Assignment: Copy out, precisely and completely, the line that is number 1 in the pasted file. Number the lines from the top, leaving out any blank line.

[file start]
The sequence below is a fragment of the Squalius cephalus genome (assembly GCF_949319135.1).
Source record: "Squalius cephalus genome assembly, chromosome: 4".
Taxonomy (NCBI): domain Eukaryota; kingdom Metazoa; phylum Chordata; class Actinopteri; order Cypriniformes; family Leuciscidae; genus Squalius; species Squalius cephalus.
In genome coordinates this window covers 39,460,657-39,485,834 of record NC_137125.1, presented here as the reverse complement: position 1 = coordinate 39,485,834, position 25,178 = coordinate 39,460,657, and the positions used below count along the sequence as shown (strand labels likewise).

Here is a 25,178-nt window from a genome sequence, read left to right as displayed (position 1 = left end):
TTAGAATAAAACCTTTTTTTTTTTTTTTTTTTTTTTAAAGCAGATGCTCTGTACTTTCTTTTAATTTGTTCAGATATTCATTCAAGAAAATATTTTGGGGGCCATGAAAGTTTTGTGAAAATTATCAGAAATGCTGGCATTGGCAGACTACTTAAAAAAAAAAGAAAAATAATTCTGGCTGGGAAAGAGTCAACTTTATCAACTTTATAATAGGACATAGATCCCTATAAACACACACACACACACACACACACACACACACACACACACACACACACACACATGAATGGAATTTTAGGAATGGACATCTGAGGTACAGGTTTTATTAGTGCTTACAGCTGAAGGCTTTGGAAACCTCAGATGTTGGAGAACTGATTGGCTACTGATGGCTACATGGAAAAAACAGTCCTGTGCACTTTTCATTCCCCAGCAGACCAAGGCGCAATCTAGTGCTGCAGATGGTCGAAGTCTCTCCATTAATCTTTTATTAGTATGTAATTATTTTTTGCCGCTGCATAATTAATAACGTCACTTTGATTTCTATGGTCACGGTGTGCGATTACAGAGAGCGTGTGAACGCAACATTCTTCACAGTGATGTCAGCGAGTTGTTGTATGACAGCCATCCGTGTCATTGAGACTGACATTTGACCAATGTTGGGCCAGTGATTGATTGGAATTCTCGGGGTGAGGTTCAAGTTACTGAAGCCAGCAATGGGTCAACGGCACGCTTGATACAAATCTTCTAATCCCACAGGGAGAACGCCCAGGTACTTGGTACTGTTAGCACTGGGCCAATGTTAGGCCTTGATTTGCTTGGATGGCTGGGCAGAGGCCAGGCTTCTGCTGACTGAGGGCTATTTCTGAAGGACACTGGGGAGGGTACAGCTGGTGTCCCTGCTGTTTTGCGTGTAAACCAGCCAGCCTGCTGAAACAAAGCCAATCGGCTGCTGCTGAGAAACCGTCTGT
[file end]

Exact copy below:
The sequence below is a fragment of the Squalius cephalus genome (assembly GCF_949319135.1).